A sticker atop her computer says, "Dead Animals Need Love Too."
On the job, she usually wears her long dark hair in a ponytail, a tidbit that leads to this anecdote from a few years ago:
Dodt kneels down next to the body of a murder victim at yet another crime scene.
Unspeakable fluids and other substances are oozing from a fatal wound to the victim's head.
As Dodt bends down, her long hair dips slightly into the muck. Most people in a similar situation, including the homicide detectives on hand, would make a beeline to the nearest shower or water hose, but not Suzi Dodt.
She just sweeps a hand through her hair and goes about her business.
The detectives at the scene fall in love with her.
Dodt later swears she doesn't recall any of this.
She says the idea of making a career in, of all things, death investigation, never crossed her mind until she hit her mid-20s.
An Ohio native, the Greenway High graduate gave birth to her son in 1993 and concentrated on being a mom, taking on office work to pay the bills.
But by 1999, Dodt really wanted to do "something different" with her life.
She started taking criminal-justice classes at a local community college (she eventually earned her associate's degree) but didn't know exactly what direction to take.
Along the way, Dodt says, she started to hear tales about the Medical Examiner's Office.
"I had never even seen a body," she says. "Never had been to a funeral, and I was 27 or so. It intrigued me for some strange reason."
For the heck of it, she sent her résumé to the M.E. but didn't hear back. She tried again, to no avail.
Undaunted, she volunteered at the agency in June 2000. One question officials had for her was, would she be able to handle the blood and gore that is the way of life, so to speak, at the morgue.
"I just knew I could deal with it," Dodt says. "A dead lady on a toilet; what's so hard about that? Sometimes it's gross, sometimes you're out all night, sometimes it's really hot out, sometimes it's cold. But I would go out on calls to assist, and I loved it. Still do."
The agency hired her as a part-time investigator (no benefits). She signed on full-time as an investigator six months after that, and never has looked back.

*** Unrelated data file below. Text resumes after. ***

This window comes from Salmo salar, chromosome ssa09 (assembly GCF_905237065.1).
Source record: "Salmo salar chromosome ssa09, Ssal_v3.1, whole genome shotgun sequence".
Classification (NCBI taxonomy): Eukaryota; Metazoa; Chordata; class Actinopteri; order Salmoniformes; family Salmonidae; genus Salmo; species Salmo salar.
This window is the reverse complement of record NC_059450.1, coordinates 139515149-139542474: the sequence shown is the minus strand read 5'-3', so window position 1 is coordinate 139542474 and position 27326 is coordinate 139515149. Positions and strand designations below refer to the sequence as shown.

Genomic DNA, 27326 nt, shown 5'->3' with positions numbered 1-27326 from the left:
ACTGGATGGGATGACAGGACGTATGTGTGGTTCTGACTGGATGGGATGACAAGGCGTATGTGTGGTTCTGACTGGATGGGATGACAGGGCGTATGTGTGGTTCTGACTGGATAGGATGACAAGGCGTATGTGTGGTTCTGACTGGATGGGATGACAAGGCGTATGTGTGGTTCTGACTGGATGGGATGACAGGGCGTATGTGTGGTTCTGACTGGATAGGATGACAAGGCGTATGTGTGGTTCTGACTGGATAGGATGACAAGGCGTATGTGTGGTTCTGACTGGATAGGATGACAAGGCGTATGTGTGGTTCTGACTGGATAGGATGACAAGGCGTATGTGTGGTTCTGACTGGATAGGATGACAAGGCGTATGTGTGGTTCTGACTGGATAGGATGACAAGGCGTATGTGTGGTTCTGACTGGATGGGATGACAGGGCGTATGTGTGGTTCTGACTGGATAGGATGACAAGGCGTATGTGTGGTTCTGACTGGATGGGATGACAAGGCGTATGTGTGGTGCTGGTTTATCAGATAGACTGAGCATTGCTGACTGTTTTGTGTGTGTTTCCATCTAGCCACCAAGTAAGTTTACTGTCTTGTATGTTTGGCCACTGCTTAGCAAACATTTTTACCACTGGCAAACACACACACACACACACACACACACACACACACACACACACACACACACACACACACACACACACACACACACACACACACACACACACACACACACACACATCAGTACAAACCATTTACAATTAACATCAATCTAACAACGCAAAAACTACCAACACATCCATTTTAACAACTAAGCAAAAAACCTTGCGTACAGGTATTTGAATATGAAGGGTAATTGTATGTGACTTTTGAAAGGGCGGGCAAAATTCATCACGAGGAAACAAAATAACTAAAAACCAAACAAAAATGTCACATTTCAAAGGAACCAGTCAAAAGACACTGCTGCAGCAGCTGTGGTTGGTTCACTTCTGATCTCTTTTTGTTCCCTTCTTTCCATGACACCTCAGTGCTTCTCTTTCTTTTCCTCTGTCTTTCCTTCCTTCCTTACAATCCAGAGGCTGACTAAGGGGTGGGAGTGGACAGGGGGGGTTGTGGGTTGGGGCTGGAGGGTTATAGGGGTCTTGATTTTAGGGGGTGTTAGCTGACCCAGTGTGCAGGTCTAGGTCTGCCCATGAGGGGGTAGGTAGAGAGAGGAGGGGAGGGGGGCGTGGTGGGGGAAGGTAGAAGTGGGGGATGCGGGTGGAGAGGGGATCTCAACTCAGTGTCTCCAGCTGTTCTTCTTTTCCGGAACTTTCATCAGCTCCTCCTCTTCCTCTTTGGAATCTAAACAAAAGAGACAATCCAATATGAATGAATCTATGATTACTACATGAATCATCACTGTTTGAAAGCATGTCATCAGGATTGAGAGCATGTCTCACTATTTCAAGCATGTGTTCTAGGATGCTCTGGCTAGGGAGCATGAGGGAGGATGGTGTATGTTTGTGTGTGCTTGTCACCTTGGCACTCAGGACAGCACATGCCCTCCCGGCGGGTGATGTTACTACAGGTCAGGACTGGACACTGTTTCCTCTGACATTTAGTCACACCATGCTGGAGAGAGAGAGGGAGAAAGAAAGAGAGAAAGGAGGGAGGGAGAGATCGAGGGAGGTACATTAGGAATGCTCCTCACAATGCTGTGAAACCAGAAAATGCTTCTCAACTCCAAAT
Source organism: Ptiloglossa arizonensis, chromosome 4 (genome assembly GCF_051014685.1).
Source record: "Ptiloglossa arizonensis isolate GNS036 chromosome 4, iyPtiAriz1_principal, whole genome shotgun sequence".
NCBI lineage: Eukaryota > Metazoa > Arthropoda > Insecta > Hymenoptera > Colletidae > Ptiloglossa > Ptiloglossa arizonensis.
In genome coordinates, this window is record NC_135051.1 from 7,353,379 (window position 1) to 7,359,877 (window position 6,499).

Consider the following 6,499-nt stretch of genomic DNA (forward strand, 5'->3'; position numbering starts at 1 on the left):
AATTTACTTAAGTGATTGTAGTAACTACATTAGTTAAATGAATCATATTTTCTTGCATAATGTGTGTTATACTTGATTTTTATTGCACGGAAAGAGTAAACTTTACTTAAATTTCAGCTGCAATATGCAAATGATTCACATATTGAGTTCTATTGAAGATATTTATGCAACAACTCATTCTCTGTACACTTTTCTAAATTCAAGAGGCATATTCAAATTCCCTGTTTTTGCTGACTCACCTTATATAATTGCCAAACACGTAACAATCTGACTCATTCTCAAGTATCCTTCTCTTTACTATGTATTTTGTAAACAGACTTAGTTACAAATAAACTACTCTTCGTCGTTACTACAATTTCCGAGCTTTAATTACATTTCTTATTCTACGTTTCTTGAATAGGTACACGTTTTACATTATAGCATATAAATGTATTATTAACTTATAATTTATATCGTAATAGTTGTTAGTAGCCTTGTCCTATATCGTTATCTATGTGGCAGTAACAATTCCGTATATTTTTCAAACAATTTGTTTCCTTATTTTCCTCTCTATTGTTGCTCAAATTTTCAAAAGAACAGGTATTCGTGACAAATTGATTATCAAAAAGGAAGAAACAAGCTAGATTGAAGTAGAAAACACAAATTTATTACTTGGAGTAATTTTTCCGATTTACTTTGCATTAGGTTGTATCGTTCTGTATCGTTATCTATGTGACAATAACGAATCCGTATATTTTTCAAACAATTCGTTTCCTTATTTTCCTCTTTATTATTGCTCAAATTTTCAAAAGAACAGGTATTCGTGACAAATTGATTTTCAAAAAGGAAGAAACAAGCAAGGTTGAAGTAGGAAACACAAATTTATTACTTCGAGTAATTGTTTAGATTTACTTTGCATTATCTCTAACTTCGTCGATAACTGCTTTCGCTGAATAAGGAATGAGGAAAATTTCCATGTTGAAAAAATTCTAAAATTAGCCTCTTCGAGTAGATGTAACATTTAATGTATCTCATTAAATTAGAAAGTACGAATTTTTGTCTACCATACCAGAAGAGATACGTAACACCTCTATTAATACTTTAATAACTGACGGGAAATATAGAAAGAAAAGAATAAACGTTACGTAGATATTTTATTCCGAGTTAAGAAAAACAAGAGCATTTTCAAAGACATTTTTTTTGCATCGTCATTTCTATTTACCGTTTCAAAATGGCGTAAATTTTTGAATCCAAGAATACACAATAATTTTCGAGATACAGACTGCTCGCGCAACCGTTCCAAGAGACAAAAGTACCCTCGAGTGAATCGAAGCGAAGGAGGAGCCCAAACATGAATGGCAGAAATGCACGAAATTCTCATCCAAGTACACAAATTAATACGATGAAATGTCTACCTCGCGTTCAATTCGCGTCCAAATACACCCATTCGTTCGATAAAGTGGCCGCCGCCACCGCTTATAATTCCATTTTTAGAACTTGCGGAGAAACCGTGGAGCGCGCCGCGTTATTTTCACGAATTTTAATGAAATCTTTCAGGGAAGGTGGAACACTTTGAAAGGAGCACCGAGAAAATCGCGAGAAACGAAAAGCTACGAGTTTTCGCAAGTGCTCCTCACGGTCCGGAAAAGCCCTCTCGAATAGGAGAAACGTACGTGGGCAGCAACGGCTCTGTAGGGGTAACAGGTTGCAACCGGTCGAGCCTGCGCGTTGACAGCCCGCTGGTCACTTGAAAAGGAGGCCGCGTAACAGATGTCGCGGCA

By 2004, Dodt had been working on death's front lines for about four years.
She resolved to try to do something about the growing number of unidentified bodies stacking up in the freezer down the hall from her cubicle.
In June 2004, she proposed the Web page dedicated to identifying human remains.
She pointed out to then-Medical Examiner Dr. Philip Keen that the new page would cost the county nothing, nor would it be the nation's first such site (she modeled her page after one out of Clark County, Nevada).
Keen endorsed the project, which took a little more than two years to get off the ground. During that time, Dodt pored over all of the relevant files to get things rolling. It was an enormous task.
All the while, she worked her usual 40-hour week, picking up bodies, writing reports, speaking endlessly to people.
The Web page was an instant winner.
In the month before the new portal opened, the medical examiner's site averaged about 3,500 hits a week.
Since then, it's averaged about 50,000 hits weekly, with more than 90 percent of the traffic directed to Dodt's creation.
"Our original goal was to ID one person. Just one," Dodt says. "We have done a lot better than that."
One early visitor to the site was Diana Trekow, a forensic artist from the Toronto area who has provided sketches to police agencies in Canada and the United States.
She says she was touched by Dodt's efforts. "My heart just melted. You're born one day — it's such a joyful time, your parents are happy, you're a new baby — and this is how you end up: dead and unidentified? But someone knows who all of them are."
Trekow contacted Dodt and volunteered to do a series of sketches for the site, at no charge.
Trekow has produced more than 25 drawings, including sketches of murder victim Jack Myrick (03-2838) and teenage artist Victor Rodriguez (99-1297).
"Each of these stories, these people, is something special to me and to Suzi," she says.
To Trekow, one of the most special is case 99-305.
Dale Buehner, a long-distance trucker based in Michigan, remembers the moment vividly, even though it happened almost a decade ago.
"My partner was driving, coming out of Phoenix," Buehner tells New Times from the road somewhere in Pennsylvania.
"We were going to stop in Eloy — get a shower and a bite to eat. It's daytime. As we passed this Cadillac, we noticed that there was a man in the front seat, a woman in the passenger seat, and somebody in the back seat. Stuff was going on. It looked like an argument, or something, but I didn't think much of it."
The Caddy then passed Buehner's semi, got about a half-mile ahead of it, and then slowed down.
"When we pass it on the left lane for the second time, I see the driver's got one hand on the wheel and he's looking in the back seat trying to do something with his free hand."
"As we get ahead of them and pull into the right lane, I look into my rear-view mirror, and this girl comes right out of the car. Just bounces off the road!
"My first thought process was that she was pushed out, but thinking about it, she had to roll down the window, and she went out like a diver with her hands outstretched.
"She hit the asphalt and rolled into a clump in the ditch. People behind her stopped right away, but the Cadillac kept going and speeded up. We were trying to block it and call the cops. He was passing us on the right-hand side, and speeded up."
This was before cell phones were commonplace, so Buehner jotted down the license-plate number, got off at the next exit, and dialed 911.